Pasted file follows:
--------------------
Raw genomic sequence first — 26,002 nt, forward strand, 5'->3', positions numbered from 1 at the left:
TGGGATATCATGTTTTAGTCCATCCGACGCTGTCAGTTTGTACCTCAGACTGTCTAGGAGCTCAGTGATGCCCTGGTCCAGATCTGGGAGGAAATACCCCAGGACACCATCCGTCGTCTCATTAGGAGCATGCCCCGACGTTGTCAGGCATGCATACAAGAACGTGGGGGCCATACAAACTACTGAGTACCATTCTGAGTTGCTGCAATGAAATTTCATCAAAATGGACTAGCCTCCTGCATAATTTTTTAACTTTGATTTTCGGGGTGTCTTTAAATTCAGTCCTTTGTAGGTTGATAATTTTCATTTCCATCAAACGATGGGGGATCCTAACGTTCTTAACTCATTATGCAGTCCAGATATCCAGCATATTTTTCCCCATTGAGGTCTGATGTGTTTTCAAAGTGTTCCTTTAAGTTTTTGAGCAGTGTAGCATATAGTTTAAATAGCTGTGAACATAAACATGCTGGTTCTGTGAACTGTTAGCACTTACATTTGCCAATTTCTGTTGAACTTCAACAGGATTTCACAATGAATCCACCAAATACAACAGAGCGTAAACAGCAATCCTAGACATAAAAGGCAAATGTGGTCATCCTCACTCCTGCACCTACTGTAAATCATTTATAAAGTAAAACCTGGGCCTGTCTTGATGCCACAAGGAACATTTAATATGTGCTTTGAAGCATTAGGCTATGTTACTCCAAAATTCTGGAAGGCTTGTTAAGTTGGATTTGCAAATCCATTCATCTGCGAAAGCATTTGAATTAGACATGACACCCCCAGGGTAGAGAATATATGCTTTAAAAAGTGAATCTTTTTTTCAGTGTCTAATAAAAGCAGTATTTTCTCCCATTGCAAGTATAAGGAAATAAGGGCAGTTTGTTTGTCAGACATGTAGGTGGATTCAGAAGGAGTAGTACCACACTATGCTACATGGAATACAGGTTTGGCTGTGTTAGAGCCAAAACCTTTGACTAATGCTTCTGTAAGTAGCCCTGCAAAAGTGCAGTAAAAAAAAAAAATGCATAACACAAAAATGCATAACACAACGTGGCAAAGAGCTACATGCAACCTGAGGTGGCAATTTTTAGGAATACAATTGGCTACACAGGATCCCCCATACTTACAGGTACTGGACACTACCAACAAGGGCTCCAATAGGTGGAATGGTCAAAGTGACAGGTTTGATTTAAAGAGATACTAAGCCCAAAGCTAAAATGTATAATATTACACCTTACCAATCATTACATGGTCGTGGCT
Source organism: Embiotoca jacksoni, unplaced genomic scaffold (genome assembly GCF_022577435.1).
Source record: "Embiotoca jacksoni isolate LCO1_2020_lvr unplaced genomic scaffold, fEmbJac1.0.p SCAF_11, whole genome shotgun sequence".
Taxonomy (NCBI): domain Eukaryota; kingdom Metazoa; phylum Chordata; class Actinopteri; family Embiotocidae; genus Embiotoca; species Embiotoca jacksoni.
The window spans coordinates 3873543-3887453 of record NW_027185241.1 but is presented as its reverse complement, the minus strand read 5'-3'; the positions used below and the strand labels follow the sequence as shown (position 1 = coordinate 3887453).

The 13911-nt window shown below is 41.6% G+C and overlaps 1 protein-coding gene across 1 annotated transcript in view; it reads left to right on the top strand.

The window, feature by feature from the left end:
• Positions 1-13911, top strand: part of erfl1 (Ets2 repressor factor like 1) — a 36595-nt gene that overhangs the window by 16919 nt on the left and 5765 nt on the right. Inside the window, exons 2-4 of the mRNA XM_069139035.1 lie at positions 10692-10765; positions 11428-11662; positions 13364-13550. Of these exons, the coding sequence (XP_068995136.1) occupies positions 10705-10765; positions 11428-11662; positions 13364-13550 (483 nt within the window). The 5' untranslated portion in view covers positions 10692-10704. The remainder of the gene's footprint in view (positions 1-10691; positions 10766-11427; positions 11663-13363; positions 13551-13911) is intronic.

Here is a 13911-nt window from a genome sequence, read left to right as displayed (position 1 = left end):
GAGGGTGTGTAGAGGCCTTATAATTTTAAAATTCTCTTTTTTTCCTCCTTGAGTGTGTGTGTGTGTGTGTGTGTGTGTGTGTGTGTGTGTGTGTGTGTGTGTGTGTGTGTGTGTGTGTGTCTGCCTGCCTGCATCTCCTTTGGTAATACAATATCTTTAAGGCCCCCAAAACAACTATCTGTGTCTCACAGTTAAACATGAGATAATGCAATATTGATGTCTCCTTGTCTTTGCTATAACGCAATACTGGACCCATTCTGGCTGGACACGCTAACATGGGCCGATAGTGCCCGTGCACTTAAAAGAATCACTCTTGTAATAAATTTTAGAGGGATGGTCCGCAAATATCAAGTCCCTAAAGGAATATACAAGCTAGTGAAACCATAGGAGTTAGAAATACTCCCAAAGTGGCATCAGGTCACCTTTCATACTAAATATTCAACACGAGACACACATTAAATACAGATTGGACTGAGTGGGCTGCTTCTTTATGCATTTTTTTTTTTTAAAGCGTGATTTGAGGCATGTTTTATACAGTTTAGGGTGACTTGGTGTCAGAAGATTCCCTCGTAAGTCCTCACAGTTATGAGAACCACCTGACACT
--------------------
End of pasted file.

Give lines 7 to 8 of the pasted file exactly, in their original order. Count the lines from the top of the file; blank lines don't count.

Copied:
The 13911-nt window shown below is 41.6% G+C and overlaps 1 protein-coding gene across 1 annotated transcript in view; it reads left to right on the top strand.

The window, feature by feature from the left end: